Reconstruction of the "deep skull" showing distortion and poor preservation
Brothwell estimated that Niah was 15-17 years old when she died. While the cranium appeared to have an obliterated spheno-occipital suture, there was also an unerupted third molar, suggesting that Niah might not be an adult. The cranium and facial skeleton were also small in size, with relatively delicate anatomical features. To add to this uncertainty, while the 3rd molar had not erupted, occlusal wear on the remaining maxillary first molar was advanced.
While it used to be thought that fusion of the spheno-occiptal suture indicated that growth of the facial skeleton and vault had ceased, it is now known that fusion can occur as early as 11-years in girls (Krishnan and Kanchan 2013). Therefore, it is not a reliable indicator of adult status. It is also known that unerupted, impacted and congenitally absent third molars have a relatively high frequency in modern Asian populations (Sujo et al. 2016; Kanneppady et al. 2013) and also in the Neolithic. Without the associated mandible and left maxillary teeth, a single unerupted third molar is not a reliable indicator of age. A closer look at the dentitions of the Neolithic burials from the cave might also have been informative.
Comparison of occlusal tooth wear in the maxillary first and second molar teeth of a mid-Holocene Australian and Niah. The right side of the image, has an outline of the occlusal surface area of the crown and exposed dentine, with perecentages of dentine area to crown area (copyright Peter Brown).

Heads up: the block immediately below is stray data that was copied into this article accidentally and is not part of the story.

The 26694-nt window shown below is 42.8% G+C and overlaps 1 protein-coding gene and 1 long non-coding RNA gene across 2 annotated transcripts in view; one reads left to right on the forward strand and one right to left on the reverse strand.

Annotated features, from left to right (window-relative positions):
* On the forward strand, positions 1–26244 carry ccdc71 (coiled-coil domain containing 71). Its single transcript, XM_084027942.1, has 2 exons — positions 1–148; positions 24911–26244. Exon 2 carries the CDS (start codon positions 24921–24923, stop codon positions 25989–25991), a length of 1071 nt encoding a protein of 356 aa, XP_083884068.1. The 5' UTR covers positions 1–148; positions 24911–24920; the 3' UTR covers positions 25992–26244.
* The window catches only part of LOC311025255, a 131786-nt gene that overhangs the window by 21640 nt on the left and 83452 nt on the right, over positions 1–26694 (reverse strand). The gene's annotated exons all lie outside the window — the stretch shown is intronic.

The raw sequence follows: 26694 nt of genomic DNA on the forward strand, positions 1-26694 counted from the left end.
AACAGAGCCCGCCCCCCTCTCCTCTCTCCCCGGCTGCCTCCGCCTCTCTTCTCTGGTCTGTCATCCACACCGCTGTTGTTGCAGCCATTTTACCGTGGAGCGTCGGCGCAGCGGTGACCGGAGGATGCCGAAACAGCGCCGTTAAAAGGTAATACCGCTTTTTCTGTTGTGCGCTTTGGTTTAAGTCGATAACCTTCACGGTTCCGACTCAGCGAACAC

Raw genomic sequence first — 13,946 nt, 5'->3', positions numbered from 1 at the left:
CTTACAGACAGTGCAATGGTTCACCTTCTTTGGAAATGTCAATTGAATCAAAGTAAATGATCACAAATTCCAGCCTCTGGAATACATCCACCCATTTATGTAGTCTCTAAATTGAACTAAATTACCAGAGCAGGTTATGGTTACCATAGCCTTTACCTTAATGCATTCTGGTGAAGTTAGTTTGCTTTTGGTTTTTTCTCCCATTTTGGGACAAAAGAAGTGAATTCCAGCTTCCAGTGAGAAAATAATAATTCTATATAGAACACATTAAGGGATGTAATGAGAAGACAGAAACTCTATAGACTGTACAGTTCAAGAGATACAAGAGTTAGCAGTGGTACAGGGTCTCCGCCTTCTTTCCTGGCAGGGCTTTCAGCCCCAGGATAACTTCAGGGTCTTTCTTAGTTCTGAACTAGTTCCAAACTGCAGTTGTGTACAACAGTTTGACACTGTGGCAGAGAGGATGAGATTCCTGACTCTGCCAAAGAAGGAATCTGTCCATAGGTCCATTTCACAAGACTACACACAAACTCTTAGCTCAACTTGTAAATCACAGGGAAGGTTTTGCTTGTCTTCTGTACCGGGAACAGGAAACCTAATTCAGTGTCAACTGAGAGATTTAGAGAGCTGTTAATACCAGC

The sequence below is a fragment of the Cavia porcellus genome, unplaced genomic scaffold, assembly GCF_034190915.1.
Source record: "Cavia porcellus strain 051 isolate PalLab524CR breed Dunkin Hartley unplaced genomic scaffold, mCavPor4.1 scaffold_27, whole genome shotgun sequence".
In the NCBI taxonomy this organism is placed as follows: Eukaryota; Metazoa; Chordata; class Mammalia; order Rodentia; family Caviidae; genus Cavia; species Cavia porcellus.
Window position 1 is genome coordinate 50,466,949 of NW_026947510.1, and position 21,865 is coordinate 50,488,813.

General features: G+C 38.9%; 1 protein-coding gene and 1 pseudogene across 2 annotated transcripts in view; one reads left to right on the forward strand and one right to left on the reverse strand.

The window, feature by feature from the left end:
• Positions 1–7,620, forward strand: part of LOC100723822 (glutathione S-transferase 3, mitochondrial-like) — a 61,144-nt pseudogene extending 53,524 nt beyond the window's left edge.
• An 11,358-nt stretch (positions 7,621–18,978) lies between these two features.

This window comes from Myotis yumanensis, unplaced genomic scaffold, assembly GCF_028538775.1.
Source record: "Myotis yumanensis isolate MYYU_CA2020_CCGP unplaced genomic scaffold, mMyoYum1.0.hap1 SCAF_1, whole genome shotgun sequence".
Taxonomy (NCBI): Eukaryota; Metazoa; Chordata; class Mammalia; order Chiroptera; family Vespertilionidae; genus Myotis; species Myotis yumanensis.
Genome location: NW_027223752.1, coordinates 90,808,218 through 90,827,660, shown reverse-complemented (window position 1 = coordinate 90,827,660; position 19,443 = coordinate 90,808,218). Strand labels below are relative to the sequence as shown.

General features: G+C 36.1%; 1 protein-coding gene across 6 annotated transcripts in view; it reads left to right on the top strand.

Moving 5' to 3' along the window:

In human Late Pleistocene, and more recent hunter-gatherer populations, tooth wear proceeded at a much greater rate than in later agricultural and urban groups. On the occlusal (chewing) surfaces of the teeth, a combination of tooth-to-tooth contact and tough/abrasive food, with limited pre-masticatory preparation, resulted in the relatively rapid loss of dental enamel. With the loss of enamel, the underlying softer dentine is exposed, and the teeth wear even more quickly. Human populations with a similar diet and forms of masticatory and non-masticatory tooth use tend to have broadly similar patterns of occlusal tooth wear. The first molar teeth which erupt at around 6 years of age, will have more occlusal wear than the second molars that erupt at 12 years of age. Both will have more occlusal wear than the third molar, which usually reaches occlusion >16 years. The extent of wear on the occlusal surface of the molar teeth has been used to give an estimate of age at death (Lovejoy 1985; Miles 2001). These age estimation methods are going to be population specific, as was the interaction of teeth with the masticatory environment during life (Brown 1992).